How to do a Lumbar Puncture: Instructions from a practising neurologist
By Dr Raeburn B. Forbes MD(Hons) FRCP
Even today the word lumbar puncture still strikes fear in patients and practitioners. Like all fear, education will alleviate it! Iíve now done hundreds of LPs, teach about LPs and write LP guidelines. Hereís how I go about it. The information here would be very useful when counselling your patients prior to the test. Any postgraduate physician in training would be expected to have a detailed knowledge of how to do an LP, and it is a core skill for emergency medicine and neurology.
Before you do an LP, make sure you have observed several successful and unsuccessful procedures. Make yourself aware of the anatomy of the lumbar spine and spinal canal, and the layers that your needle will traverse. An LP will be a lot easier in a calm environment e.g. side room, treatment room, day-case theatre/OR. I strongly advise that you have with you a nurse or nursing auxiliary who has assisted at many LPs before.
An LP is usually performed on a hospital bed, or treatment couch or procedure table. The room should be well lit, warm and private. You will need, anti-septic (chlorhexidine or iodine-based), sterile drapes, sterile gloves. You will need a hypodermic needle and 5 ml syringe to draw up local anaesthetic, and another hypodermic needle to inject the local anaesthetic. You need a spinal needle (will discuss choice of needle later), and a manometer to measure opening pressure. Specimen containers are required - usually 4 are needed, and a fluoride oxalate tube if glucose is being measured in CSF. Blood bottles and venepuncture equipment for paired blood glucose, protein and serum oligoclonal bands are also needed. Most hospitals will already have pre-packed trays to which you need to add your own manometer. Pre-packed spinal amaesthesia trays usually have very fine (25 or 27G)atraumatic needles. These fine atraumatic needles may not be suitable for diagnostic or therapeutic LP, you will need a 22G atraumatic needle if you are hoping to measure opening pressure. Alternatively you can use an ordinary sterile dressing pack and add your own choice of LP needle and manometer.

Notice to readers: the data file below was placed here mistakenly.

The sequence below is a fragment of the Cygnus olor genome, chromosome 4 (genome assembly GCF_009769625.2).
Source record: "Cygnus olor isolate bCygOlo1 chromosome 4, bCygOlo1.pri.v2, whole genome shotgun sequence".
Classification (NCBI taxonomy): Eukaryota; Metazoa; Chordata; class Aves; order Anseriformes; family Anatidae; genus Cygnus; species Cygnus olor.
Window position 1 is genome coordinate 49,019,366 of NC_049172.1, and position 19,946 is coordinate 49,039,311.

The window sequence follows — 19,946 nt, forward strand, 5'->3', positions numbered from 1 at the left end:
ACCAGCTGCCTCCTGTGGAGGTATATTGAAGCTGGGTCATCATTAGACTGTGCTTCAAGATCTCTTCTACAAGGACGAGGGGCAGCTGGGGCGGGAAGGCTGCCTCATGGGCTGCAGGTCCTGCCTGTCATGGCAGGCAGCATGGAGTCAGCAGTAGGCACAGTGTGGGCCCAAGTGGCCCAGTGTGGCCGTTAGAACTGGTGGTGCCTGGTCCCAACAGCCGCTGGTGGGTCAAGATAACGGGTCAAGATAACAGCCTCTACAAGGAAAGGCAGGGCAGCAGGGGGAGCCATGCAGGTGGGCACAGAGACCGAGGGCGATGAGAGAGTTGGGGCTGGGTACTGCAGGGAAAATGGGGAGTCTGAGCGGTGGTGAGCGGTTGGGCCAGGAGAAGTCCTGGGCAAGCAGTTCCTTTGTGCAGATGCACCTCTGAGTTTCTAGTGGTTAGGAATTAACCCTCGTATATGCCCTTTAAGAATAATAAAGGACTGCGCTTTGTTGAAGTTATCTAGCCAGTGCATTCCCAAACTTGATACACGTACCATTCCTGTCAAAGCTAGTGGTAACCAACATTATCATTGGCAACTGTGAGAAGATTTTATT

Choice of needle
There has been debate for years about use of atraumatic needles versus the classic bevelled tip needle. The difficulty with atraumatic needles is that the aperture in the needle is small and the needle is of fine bore making pressure recording (arguably) unreliable and sample collection slow. A bevelled needle will give a more reliable pressure reading and in some cases you actually want to create a dural tear - such as therapeutic LP in Idiopathic Intracranial Hypertension. There is consensus that atraumatic needles do reduce the incidence of post-LP headache. If you can obtain a 22G atraumatic needle, you should use that. There is a technique described where oblique insertion of a traditional bevelled needle can create a self-sealing hole - this is not widely practised but makes a lot of sense. Whichever needle you choose, you should be comfortable with its handling to keep patient discomfort to a minimum.